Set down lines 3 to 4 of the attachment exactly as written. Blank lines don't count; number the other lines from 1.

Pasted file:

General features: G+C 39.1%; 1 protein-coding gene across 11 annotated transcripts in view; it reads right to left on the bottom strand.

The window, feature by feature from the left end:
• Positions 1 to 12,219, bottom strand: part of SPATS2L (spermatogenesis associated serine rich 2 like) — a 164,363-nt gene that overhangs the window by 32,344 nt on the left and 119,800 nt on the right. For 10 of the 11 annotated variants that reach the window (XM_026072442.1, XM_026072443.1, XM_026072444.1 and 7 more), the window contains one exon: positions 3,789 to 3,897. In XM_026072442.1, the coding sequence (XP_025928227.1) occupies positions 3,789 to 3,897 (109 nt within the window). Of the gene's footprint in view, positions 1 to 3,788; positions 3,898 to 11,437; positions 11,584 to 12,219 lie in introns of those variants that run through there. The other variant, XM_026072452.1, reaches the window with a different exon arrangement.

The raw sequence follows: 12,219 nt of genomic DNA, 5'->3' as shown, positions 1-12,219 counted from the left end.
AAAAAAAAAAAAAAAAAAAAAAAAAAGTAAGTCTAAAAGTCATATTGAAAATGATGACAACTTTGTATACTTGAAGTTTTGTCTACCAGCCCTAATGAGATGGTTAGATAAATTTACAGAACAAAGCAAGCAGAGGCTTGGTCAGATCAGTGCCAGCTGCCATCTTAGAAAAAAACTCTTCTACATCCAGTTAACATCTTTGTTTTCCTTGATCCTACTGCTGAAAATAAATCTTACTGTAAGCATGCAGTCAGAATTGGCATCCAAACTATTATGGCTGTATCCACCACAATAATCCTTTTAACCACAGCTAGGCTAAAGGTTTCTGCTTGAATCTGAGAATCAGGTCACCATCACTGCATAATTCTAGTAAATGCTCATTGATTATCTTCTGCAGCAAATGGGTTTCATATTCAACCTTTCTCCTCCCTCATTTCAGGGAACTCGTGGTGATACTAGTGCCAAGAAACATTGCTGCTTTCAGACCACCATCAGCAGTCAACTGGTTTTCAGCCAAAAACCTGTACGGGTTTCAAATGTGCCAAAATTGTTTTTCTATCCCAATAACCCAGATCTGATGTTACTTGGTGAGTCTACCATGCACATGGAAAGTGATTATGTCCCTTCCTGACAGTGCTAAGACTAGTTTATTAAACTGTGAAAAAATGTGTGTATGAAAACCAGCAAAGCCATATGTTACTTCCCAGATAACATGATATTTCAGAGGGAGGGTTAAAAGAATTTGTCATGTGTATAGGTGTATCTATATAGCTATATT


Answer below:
• Positions 1 to 12,219, bottom strand: part of SPATS2L (spermatogenesis associated serine rich 2 like) — a 164,363-nt gene that overhangs the window by 32,344 nt on the left and 119,800 nt on the right. For 10 of the 11 annotated variants that reach the window (XM_026072442.1, XM_026072443.1, XM_026072444.1 and 7 more), the window contains one exon: positions 3,789 to 3,897. In XM_026072442.1, the coding sequence (XP_025928227.1) occupies positions 3,789 to 3,897 (109 nt within the window). Of the gene's footprint in view, positions 1 to 3,788; positions 3,898 to 11,437; positions 11,584 to 12,219 lie in introns of those variants that run through there. The other variant, XM_026072452.1, reaches the window with a different exon arrangement.

The raw sequence follows: 12,219 nt of genomic DNA, 5'->3' as shown, positions 1-12,219 counted from the left end.